ISTANBUL (Reuters) - In a working-class Istanbul neighborhood that Central Asian migrants have called home for decades, there is horror but scant surprise that a gunman who killed 39 people in a nightclub on New Year’s Day may have spent time in their community.
Just beyond the ancient walls on Istanbul’s historic peninsula, Zeytinburnu could not be farther removed from the upscale Ortakoy district on the shores of the Bosphorus where the gunman opened fire with an automatic rifle last Sunday.
Its bustling streets are full of Kazakh and Uzbek shops and restaurants, their signboards written in Uighur Arabic script. Old men wearing fur-lined caps greet each other as women, some covered from head to toe, browse in shop windows.
The gunman, whom Deputy Prime Minister Veysi Kaynak has said is thought to be an ethnic Uighur, is believed to have traveled by taxi from Zeytinburnu before the shooting and to have returned to a restaurant there afterwards, asking to borrow money to pay the driver. He is still at large.
The restaurant remains open, but several of its employees have been detained.
Many Turks feel strong ethnic and cultural ties with the Turkic speaking peoples of Central Asia, including western China and the nearby states of the ex-Soviet Union, and have welcomed migrants who live alongside them in areas like Zeytinburnu.
But some in the community say its fabric has changed with a new wave of immigration in recent years.
“Some of those who arrived have set up separate prayer rooms of their own instead of going to the official mosques ... they teach them things we don’t know,” said Recep Sadettin Akyol, 37, chairman of the East Turkestan Migrants Association.
“Apartments are being rented just for the day. You can’t tell who’s coming in or who’s leaving. Nobody informs the local administrators,” said Akyol, who is of Kazakh origin but was born and grew up in Istanbul.
The Uighurs are a largely Muslim, Turkic-speaking minority in far western China with significant diaspora communities across Central Asia and Turkey.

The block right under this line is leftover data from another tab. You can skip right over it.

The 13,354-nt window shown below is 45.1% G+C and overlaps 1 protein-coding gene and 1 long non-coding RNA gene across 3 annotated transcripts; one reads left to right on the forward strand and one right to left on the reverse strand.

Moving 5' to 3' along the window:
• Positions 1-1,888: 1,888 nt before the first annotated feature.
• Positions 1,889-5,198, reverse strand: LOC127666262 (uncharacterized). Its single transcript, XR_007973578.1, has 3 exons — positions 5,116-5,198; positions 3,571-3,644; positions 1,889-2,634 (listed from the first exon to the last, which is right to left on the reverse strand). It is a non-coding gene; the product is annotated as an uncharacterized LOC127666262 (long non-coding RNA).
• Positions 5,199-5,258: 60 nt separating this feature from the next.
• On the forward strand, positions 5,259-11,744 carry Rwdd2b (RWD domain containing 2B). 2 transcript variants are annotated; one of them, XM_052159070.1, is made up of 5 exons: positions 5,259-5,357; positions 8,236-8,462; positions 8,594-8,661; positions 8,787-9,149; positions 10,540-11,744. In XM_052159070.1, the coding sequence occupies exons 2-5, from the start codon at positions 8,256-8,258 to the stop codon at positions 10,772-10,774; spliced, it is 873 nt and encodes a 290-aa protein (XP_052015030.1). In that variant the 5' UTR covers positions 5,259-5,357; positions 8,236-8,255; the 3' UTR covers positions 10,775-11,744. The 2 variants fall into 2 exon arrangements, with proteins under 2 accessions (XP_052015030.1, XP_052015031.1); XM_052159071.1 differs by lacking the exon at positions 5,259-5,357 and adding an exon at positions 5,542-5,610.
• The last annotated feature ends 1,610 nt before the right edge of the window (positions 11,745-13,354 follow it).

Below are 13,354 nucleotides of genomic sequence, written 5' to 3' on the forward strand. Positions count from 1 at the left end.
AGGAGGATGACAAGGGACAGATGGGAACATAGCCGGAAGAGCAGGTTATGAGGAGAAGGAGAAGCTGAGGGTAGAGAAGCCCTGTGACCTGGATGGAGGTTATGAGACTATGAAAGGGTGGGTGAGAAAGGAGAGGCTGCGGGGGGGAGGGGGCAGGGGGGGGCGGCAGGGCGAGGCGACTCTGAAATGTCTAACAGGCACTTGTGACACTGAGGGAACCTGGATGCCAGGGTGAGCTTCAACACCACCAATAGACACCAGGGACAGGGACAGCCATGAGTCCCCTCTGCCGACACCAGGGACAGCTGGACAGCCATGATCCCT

East Turkestan is a name they use for part of China’s western Xinjiang region from where hundreds, possibly thousands, fleeing what rights activists say is religious persecution have traveled clandestinely to Turkey in recent years.
Beijing denies restricting their religious freedoms and blames Islamist militants, including those it says come from a group called the East Turkestan Islamic Movement (ETIM), for a rise in violence in Xinjiang in which hundreds have died.
It says some end up fighting alongside militants in Iraq and Syria. On a trip to China last September, Turkish President Tayyip Erdogan vowed deeper counter-terrorism cooperation.
“We have our brothers here from East Turkestan who we’ve lived together with for years, who love our country and who our society is not at all bothered by,” said Huseyin Sariyel, a local administrator in one of Zeytinburnu’s neighborhoods.
“But there are people here who welcome the ones who are coming to Turkey illegally,” he said, adding that local authorities needed more powers to register where they stay.
“There are hotels with rooms for the day, people convert shops into houses and charge per head. If more authority is given to us we can investigate and take precautions,” he said.
Islamic State has claimed responsibility for the nightclub attack, saying it was revenge for Turkish military involvement in Syria. Security sources believe the gunman, who they describe as well-versed in guerrilla warfare, may be a national of a Central Asian country and may have trained in Syria.
It would not be the first time that an assailant with such a profile had carried out an attack in the region.
Kyrgyzstan’s state security service said a suicide bomb attack on the Chinese embassy in Bishkek in late August was ordered by Uighur militants active in Syria and coordinated through a native of Kyrgyzstan living in Turkey.
“Among the arrivals (in recent years), we have seen people who have been influenced by the Wahhabi movement which is influential in Central Asian and Turkic countries,” said Akyol, the chairman of the migrants’ association.
“We have said there are those who are exposed to this ideology trying to reach Turkey. They will need humanitarian help but also education ... but we have seen that there is a vacuum,” he said.
The austere Wahhabi school of Sunni Islam is the state sect of Saudi Arabia, and the term is also used to describe the ultra-conservative religious ideology of militant groups like al Qaeda and Islamic State.
The Turkish authorities have not named the suspect in the nightclub attack, although they have said they have identified him and know where he might be hiding.
Police in the Aegean coastal city of Izmir detained 20 suspected Islamic State militants, some of Central Asian origin, on Wednesday. Fake passports, mobile phones, and equipment including night vision goggles were seized.
Like other long-term residents of Zeytinburnu, former journalist Osman Kumandan, a 65-year-old Turk of Kazakh origin, is wary of some of the district’s more recent arrivals.
“The ones who came recently ... are harsh and somewhat primitive. But it seems they came here deliberately,” he said.
“There are people in Turkey who provide them with the means, saying many came before and found shelter here, undetected.”
Writing by Nick Tattersall; editing by Peter Graff